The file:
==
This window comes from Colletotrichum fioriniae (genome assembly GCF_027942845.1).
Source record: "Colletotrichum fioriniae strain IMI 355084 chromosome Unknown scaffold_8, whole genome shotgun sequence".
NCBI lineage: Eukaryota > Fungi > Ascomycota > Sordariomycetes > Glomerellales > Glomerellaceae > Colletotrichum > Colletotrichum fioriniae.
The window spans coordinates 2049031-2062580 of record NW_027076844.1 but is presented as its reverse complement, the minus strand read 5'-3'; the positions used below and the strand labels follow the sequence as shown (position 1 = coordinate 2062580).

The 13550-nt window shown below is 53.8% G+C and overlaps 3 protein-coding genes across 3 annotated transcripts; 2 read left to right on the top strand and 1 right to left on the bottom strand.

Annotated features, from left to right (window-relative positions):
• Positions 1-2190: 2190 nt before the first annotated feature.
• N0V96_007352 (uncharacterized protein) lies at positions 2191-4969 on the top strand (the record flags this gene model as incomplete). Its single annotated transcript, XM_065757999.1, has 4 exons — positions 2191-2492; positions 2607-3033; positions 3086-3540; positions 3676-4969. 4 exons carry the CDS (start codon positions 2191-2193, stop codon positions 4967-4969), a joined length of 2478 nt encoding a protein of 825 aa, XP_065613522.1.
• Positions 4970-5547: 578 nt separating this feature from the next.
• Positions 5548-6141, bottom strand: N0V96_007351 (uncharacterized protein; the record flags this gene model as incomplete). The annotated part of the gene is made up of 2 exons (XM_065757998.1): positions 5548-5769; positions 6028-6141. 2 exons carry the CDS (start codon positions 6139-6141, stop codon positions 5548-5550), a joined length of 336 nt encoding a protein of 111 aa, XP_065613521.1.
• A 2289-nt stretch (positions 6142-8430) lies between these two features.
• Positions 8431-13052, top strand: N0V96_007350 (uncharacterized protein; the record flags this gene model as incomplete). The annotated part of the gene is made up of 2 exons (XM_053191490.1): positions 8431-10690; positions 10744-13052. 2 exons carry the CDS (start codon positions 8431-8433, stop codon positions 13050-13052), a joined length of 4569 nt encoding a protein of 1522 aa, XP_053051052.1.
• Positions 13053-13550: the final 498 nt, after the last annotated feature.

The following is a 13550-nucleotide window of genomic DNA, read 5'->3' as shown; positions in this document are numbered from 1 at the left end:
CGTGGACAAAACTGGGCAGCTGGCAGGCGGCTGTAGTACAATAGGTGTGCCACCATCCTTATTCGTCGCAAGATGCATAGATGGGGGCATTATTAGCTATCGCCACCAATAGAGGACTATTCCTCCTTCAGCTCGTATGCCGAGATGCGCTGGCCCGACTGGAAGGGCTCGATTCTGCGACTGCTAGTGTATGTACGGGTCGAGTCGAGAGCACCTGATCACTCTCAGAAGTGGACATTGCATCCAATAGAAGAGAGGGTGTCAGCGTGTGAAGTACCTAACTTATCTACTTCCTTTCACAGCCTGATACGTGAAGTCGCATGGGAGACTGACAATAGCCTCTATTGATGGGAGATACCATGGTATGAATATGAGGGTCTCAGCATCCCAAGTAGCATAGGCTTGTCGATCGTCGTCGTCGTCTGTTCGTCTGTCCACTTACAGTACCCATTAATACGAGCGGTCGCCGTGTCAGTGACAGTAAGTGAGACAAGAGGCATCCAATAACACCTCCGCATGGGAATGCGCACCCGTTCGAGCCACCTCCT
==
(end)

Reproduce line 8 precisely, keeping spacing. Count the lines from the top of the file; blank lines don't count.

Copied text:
• N0V96_007352 (uncharacterized protein) lies at positions 2191-4969 on the top strand (the record flags this gene model as incomplete). Its single annotated transcript, XM_065757999.1, has 4 exons — positions 2191-2492; positions 2607-3033; positions 3086-3540; positions 3676-4969. 4 exons carry the CDS (start codon positions 2191-2193, stop codon positions 4967-4969), a joined length of 2478 nt encoding a protein of 825 aa, XP_065613522.1.